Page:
Photo: AP/Riccardo De Luca
The European Central Bank will make a highly anticipated monetary policy decision tomorrow, gaining the most attention of any such meeting since December.Interbank funding conditions are deteriorating in Spain and analysts are still concerned that a June 17 election in Greece will result in a suspension of bailout funds, yet more and more investors have begun to buzz about support from the world’s central banks.
Opinions about what might happen tomorrow remain highly divided. 48 out of the 60 forecasts compiled by Bloomberg predicted that the ECB would hold rates steady at 1.00 per cent (with the rest predicting a 25 or 50 bps cut). That said, many of those forecasts were made late last week, before G7 central bankers and finance ministers held an emergency conference call supposedly to discuss the crisis.
There are strong economic reasons to believe that a rate cut might be in the works. Inflation is falling closer to the ECB’s under two per cent target, growth of M3 money supply is falling sharply, and manufacturing data just keeps getting worse for most of the euro area.
With this decision still up in the air, here are the actions that the ECB can take tomorrow, and our own BI flash estimates for what the bank is likely to do:
- No rate cut (40%): The ECB has struggled to encourage the leaders of euro area countries to make strong moves towards the political and fiscal union that will ultimately make the region sustainable, however politicians have been slow to respond. Investors reason that the ECB will continue to keep pressure on leaders to do something as the markets will likely tank if the ECB does nothing.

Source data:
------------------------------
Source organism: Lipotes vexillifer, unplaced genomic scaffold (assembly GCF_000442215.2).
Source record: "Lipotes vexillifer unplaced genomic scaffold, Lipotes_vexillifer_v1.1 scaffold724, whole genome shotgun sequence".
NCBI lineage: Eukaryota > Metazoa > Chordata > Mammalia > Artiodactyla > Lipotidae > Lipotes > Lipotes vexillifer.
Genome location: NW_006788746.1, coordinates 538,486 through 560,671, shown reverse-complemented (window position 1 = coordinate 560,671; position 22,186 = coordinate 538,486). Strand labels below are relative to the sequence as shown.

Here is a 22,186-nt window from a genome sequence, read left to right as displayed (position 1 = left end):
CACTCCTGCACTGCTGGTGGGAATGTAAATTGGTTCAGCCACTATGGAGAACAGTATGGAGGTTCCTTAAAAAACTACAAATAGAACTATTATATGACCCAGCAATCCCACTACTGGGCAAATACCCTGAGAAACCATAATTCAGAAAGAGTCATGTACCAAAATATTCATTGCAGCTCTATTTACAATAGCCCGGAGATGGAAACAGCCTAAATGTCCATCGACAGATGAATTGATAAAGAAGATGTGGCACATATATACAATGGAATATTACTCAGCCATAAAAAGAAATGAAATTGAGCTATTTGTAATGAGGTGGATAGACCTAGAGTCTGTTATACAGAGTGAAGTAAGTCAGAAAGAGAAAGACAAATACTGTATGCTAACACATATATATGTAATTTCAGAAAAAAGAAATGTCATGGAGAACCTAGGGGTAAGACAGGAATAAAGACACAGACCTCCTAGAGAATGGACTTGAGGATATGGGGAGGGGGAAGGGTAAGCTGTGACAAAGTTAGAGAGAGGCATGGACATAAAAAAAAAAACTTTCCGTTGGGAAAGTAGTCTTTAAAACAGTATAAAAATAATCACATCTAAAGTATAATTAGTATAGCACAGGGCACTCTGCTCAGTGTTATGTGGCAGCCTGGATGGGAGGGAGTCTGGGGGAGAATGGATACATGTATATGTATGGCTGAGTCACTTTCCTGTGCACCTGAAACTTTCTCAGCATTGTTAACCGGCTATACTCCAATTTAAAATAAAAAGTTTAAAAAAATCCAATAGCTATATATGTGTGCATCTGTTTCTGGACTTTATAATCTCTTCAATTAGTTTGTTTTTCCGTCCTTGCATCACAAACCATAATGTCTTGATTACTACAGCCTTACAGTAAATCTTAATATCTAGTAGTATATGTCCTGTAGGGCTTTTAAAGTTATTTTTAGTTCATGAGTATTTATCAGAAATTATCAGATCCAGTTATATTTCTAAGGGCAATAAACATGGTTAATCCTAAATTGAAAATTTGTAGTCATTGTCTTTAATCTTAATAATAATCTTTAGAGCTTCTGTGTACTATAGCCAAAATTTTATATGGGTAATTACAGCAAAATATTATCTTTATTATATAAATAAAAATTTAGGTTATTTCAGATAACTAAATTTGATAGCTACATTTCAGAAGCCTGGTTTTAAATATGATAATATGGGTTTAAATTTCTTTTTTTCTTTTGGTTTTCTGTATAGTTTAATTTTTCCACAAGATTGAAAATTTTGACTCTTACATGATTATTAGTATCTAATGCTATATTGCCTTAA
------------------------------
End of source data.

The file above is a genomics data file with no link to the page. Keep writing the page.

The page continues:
- 25 bps rate cut (59%): Policy easing has been slow to come from the ECB, but conditions are deteriorating so rapidly that the ECB may move sooner to cut rates than it has historically done. What’s more, ECB President Mario Draghi will not want to repeat the mistakes of predecessor Jean-Claude Trichet, who is criticised for keeping too tight a grip on prices even as the crisis escalated.
- 50 bps rate cut (1%): A 50 bps rate cut would be an unprecedented move for a bank that is conservative even by central bank standards. However, if EU leaders are seeing data that we’re not seeing—strong evidence of a bank run in Spain, for instance—it is possible that the ECB could make a stronger move. For these same reasons, such action might startle investors.
- Coordinated central bank action on June 6 (35%) or within a month (60%): Investors consulted by Business Insider are beginning to believe that central banks will band together to expand measures to ease tightening interbank lending conditions. They argue that normal indicators for such measures are not showing the real truth—that certain large banks are coming under major funding stress—and that such pressure will only continue to mount.
- Restart the Securities Markets Programme (50%): The ECB had been purchasing Spanish and Italian sovereign bonds in an attempt to keep borrowing costs down, and leaders from both countries have been pressuring the ECB to restart the program.
- Offer another long-term refinancing operation, probably for greater than 3 years (5%): Two 3-year LTROs restored market confidence from January through March by allowing banks to borrow unlimited funding cheaply from the ECB. Investors speculate that such a move would likely be much less effective this time around.
We’ll find out what the ECB will decide at 7:45 AM ET, and we could hear about non-standard measures (LTRO, SMP, or coordinated action) when Mario Draghi speaks at 8:30 AM ET.
Our “BI Flash Estimates” are not based on models, merely our assessment of analyst and investor ideas based on research and reporting. Therefore, we encourage you to take them with a grain of salt.